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All 28 awardees and honourees on stage with dignitaries and board members of group
All 28 awardees and honourees on stage with dignitaries and board members of group

The Transition Movement is an international initiative that helps support communities in becoming more resilient in the face of climate change, over-reliance on oil and growing inequalities. Tomorrow Tuesday 13 December at The University of the West Indies Open Campus at 4.30 pm, Naresh Giangrande, one of its founders at the invitation of W.E.F. will explore how Transition could benefit Dominica.

Giangrande will give a public talk on Tuesday, December 13 at UWI outlining the concepts of the Transition Movement; he will also hold a workshop (on December 19th, location TBA) to offer practical suggestions and training as to how we in Dominica could set up and run Transition projects, faced as we are with the problems of a small-island state. Giangrande will also have the opportunity to learn from participants about some of the local groups and initiatives that are working towards sustainability in Dominica, and discuss how these could become more effective.

The Transition Movement now has groups in 43 countries - from England to Uganda, Russia to Bra-zil, Chile, South Africa and Australia. Wherever they are, the groups seek to find a relevant local way to deal with the world's impending economic and environmental catastrophe. The word "transition" is used to show how we can transition from today's situation to one that is community-led and centered on meeting our particular needs.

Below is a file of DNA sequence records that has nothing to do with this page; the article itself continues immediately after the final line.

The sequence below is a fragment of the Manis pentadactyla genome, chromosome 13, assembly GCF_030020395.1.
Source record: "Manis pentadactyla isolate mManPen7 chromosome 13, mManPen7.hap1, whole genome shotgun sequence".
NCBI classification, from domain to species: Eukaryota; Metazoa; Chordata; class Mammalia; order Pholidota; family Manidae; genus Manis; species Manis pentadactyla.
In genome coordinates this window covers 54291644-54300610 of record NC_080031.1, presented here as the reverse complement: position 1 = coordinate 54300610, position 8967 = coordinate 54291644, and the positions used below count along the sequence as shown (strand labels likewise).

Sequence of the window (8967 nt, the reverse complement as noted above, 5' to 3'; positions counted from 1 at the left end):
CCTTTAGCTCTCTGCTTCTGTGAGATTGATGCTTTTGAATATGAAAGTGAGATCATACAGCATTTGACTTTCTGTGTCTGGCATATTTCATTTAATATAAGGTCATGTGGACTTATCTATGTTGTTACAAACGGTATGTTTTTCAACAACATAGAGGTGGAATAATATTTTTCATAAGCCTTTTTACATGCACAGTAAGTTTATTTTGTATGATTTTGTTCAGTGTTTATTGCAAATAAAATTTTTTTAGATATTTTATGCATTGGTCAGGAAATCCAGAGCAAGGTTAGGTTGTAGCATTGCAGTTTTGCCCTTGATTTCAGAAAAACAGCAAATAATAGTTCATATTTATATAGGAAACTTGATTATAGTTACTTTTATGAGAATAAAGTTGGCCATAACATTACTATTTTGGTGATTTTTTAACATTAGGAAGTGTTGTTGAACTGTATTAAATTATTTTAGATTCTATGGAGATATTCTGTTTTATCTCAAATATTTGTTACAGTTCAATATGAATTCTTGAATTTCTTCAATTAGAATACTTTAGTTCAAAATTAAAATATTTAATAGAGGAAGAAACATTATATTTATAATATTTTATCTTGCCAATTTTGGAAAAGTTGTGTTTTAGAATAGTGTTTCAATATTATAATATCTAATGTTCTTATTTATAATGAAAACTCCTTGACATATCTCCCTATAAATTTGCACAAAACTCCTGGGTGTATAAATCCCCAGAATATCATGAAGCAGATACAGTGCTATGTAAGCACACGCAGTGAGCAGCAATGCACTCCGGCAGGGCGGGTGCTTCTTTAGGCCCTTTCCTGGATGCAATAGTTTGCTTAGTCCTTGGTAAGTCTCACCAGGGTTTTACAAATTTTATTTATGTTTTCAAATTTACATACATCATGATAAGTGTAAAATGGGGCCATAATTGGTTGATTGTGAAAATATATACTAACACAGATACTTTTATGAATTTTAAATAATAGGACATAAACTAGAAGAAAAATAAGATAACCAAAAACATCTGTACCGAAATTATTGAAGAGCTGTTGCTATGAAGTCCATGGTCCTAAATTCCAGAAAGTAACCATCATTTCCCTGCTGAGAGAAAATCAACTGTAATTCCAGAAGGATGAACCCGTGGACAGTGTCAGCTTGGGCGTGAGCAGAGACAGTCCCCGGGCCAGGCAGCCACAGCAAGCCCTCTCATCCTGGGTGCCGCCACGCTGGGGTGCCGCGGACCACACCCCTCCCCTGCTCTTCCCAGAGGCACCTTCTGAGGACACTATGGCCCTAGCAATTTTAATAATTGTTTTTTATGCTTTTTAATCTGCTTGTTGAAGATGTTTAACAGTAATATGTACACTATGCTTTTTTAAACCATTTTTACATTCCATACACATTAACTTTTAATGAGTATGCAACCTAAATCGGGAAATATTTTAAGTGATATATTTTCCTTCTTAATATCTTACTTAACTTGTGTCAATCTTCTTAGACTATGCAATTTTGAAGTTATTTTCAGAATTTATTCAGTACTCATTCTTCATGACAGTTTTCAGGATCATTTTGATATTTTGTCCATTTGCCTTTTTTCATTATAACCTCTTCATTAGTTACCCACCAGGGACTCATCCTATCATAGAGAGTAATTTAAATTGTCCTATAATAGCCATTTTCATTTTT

Transition projects reject the old model of development for something sustainably based around small groups, and rooted in local communities. This could be relevant to us in Dominica with our history of self-help (koudmen) within communities.

Transition emphasizes the positive things that people can do to create a better quality of life - from organic farming, and permaculture to renewable energy, food security, local cooperatives and so on. The multinationals want a globalized system that creates ever-greater profits for fewer and fewer, but Transition says that we need smaller, more manageable systems based on our local needs and local economies.

Transition promises a down to earth, non-partisan approach to community security by people co-operating to undertake projects that enhance their livelihoods and conserve the natural environment. Transition seeks to support all such initiatives in a variety of ways. Come and find out more on December 13th at UWI.

NARESH GIANGRANDE is the co-founder of Transition Town Totnes, a community in south-west England, which became the first Transition Town. He is involved in designing, running and developing many of the events, groups, and trainings that have been at the heart of successful transition towns projects. He has delivered Transition Training to thousands of participants in twenty countries worldwide. Before the Transition Town movement took over his life, he lived and worked in an eco-community, was managing director of a landscape company, and a gaffer in the film industry, and taught meditation. He lives in Totnes, England.


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